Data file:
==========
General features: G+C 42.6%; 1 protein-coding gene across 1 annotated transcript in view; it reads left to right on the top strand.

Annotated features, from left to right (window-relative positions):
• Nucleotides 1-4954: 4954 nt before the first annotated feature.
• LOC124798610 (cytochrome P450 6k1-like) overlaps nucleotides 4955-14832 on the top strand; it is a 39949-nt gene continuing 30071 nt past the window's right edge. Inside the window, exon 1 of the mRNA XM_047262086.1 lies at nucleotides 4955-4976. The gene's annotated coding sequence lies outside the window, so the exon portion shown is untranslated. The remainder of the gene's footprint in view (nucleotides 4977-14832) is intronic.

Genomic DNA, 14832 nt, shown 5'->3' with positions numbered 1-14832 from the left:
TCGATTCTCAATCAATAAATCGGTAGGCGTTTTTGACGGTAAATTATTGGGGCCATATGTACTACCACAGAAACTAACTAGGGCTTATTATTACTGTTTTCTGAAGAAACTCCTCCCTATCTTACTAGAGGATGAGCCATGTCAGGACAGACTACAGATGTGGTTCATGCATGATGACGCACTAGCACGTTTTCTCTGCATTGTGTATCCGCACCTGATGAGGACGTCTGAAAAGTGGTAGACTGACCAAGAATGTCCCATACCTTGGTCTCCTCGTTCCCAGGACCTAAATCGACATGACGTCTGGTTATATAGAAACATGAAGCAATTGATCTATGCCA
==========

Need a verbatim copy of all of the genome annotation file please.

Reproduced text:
General features: G+C 42.6%; 1 protein-coding gene across 1 annotated transcript in view; it reads left to right on the top strand.

Annotated features, from left to right (window-relative positions):
• Nucleotides 1-4954: 4954 nt before the first annotated feature.
• LOC124798610 (cytochrome P450 6k1-like) overlaps nucleotides 4955-14832 on the top strand; it is a 39949-nt gene continuing 30071 nt past the window's right edge. Inside the window, exon 1 of the mRNA XM_047262086.1 lies at nucleotides 4955-4976. The gene's annotated coding sequence lies outside the window, so the exon portion shown is untranslated. The remainder of the gene's footprint in view (nucleotides 4977-14832) is intronic.

Genomic DNA, 14832 nt, shown 5'->3' with positions numbered 1-14832 from the left:
TCGATTCTCAATCAATAAATCGGTAGGCGTTTTTGACGGTAAATTATTGGGGCCATATGTACTACCACAGAAACTAACTAGGGCTTATTATTACTGTTTTCTGAAGAAACTCCTCCCTATCTTACTAGAGGATGAGCCATGTCAGGACAGACTACAGATGTGGTTCATGCATGATGACGCACTAGCACGTTTTCTCTGCATTGTGTATCCGCACCTGATGAGGACGTCTGAAAAGTGGTAGACTGACCAAGAATGTCCCATACCTTGGTCTCCTCGTTCCCAGGACCTAAATCGACATGACGTCTGGTTATATAGAAACATGAAGCAATTGATCTATGCCA